While a nor'easter still lingers offshore, conditions will improve along the mid-Atlantic coast as the week progresses.
Dry weather and partly sunny skies will replace the clouds, rain, drizzle and wind that have been dominating the mid-Atlantic's weather recently as high pressure wins out over the nor'easter.
Areas that may stay stuck underneath the clouds are southern Virginia into the Carolinas.
There will be a skinny band of showers from the central Appalachians to New England along a front into Monday night.
Later this week, weather systems will resume their normal west-to-east motion and the storm lingering along the mid-Atlantic coast will get kicked out to sea.
Bathers and operators of small craft at the mid-Atlantic and Carolina beaches should continue to exercise caution, even after the dry weather returns.
The storm has weakened enough that the risk of coastal flooding is minimal but there can still be some rough surf and seas from Virginia to the southern tip of Florida.
A spike in severe thunderstorms, capable of producing tornadoes, will follow a slow start to severe weather season in 2014.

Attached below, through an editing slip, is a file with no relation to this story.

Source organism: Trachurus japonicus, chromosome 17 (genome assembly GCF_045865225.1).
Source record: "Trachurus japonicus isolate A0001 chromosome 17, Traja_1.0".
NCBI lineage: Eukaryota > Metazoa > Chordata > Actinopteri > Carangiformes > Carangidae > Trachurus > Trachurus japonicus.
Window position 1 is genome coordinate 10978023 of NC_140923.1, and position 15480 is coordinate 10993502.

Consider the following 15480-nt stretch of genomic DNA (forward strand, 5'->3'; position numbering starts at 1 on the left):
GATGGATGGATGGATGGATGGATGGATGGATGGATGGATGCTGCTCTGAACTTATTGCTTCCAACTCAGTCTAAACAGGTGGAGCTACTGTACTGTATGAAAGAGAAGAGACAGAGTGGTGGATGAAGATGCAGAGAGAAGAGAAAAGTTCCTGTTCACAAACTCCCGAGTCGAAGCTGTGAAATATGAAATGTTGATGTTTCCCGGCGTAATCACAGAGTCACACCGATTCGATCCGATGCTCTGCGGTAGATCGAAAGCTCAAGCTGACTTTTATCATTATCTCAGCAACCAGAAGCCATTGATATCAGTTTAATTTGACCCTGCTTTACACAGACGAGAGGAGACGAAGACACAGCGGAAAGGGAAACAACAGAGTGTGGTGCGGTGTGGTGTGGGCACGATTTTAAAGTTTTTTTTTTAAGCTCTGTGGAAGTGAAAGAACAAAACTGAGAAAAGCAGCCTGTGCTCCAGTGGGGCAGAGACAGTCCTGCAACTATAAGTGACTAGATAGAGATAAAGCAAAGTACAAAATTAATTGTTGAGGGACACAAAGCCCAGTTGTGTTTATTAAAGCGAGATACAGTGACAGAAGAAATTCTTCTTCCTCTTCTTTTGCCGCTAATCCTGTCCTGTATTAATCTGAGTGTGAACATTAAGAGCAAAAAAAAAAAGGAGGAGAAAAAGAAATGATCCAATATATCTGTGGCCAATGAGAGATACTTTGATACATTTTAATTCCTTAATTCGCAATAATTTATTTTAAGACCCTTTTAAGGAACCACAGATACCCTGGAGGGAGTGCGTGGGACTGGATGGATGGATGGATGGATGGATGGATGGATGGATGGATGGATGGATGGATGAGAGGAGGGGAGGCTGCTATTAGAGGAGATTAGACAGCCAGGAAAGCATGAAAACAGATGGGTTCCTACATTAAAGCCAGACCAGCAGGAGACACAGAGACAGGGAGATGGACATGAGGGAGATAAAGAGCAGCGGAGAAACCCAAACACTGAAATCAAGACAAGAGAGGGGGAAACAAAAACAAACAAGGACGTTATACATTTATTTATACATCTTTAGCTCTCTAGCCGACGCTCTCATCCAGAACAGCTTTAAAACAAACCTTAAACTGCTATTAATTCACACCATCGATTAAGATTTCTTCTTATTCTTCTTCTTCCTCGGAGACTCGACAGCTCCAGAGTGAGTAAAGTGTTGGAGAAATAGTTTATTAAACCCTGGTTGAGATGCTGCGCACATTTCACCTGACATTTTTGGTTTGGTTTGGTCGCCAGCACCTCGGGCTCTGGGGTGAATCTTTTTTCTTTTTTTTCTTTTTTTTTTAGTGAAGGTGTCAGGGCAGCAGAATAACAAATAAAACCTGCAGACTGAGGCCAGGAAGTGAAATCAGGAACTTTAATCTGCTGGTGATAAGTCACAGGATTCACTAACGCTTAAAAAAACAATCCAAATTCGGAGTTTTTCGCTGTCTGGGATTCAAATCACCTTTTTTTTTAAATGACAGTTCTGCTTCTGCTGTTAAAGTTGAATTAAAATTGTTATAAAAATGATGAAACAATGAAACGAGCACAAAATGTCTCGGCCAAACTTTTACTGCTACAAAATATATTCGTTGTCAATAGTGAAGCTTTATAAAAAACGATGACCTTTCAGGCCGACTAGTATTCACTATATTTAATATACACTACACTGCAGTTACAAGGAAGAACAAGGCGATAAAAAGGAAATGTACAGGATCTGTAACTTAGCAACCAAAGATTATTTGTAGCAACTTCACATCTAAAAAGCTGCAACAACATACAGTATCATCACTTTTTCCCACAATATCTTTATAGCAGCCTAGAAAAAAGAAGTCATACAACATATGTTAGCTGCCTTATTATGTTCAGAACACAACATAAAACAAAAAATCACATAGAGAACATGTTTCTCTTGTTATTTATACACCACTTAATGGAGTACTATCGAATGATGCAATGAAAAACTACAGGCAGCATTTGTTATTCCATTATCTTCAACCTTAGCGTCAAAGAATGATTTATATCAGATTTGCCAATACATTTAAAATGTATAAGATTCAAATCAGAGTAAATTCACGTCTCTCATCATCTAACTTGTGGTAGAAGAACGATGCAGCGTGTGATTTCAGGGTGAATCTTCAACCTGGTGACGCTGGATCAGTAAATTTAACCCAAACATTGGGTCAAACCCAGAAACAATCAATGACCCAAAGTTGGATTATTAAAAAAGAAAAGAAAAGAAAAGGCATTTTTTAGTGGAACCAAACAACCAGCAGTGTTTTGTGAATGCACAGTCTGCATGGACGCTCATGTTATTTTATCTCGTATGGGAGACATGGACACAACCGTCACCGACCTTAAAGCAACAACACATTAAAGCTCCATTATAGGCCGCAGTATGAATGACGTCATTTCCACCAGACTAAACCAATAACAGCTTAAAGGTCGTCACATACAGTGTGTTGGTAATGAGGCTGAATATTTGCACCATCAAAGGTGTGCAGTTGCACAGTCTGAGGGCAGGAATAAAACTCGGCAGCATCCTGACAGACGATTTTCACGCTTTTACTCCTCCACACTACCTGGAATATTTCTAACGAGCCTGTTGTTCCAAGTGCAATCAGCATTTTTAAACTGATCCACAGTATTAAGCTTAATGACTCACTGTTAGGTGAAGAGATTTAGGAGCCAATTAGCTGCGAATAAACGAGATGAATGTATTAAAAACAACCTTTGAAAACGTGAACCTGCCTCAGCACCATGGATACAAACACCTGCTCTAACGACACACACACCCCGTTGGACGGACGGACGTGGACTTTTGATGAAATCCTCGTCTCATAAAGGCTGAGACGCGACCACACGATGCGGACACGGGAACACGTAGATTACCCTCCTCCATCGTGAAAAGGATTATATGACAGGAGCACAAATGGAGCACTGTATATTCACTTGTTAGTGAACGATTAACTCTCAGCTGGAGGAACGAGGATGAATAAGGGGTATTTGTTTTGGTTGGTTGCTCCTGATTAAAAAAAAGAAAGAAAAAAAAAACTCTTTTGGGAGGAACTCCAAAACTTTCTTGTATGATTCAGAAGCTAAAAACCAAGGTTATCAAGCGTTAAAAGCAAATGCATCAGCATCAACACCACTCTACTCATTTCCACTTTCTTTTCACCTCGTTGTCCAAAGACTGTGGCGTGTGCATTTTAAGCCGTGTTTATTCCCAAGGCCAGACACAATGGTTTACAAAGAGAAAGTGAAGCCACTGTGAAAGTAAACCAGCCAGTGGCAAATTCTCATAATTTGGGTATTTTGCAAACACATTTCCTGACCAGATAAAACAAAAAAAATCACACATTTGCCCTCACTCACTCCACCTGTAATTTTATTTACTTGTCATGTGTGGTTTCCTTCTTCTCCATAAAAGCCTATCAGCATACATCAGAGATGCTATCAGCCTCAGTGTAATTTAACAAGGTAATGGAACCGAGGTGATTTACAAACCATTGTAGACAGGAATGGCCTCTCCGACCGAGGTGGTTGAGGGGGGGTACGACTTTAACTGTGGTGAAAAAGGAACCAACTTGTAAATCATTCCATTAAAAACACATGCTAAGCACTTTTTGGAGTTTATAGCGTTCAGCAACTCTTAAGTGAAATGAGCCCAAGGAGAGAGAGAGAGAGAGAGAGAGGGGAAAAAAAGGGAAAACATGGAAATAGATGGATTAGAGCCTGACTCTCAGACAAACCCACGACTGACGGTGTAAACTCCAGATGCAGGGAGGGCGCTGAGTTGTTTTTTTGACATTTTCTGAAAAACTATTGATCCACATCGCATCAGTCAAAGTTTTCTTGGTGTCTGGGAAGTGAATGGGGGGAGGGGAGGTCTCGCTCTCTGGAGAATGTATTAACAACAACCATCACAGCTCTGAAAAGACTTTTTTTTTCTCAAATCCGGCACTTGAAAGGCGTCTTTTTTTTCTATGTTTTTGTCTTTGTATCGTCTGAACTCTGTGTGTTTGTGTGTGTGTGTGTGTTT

Another storm in a seemingly endless parade threatens to bring severe weather, snow and flooding from Texas to Maine.
The luck of the Irish is needed for performers on Saint Patrick's Day, in order to combat the effects of possible wintry weather.
Snow and wind causing dangerous travel and power outages has put some cities into the record books this winter.
An ongoing severe drought has led to unhealthy air quality in Malaysia, but some rainfall is in the forecast.
Captured near Lake Tahoe at Diamond Peak in Incline Village, Nev., a unique formation of clouds create a scenic, dream-like view.
Omaha, NE (1923)
16.4" of snow.
South Carolina (1991)
Early morning severe thunderstorm produced hail to 2.5" in diameter. Hardest hit was Lexington County. The hail destroyed a brand new pickup truck in Gaston.
Very strong winds: Kokee, Kauai 60 mph Makahuena, Kauai 55 mph Kahuku, Oahu 52 mph Upelu Point, Hawaii 50 mph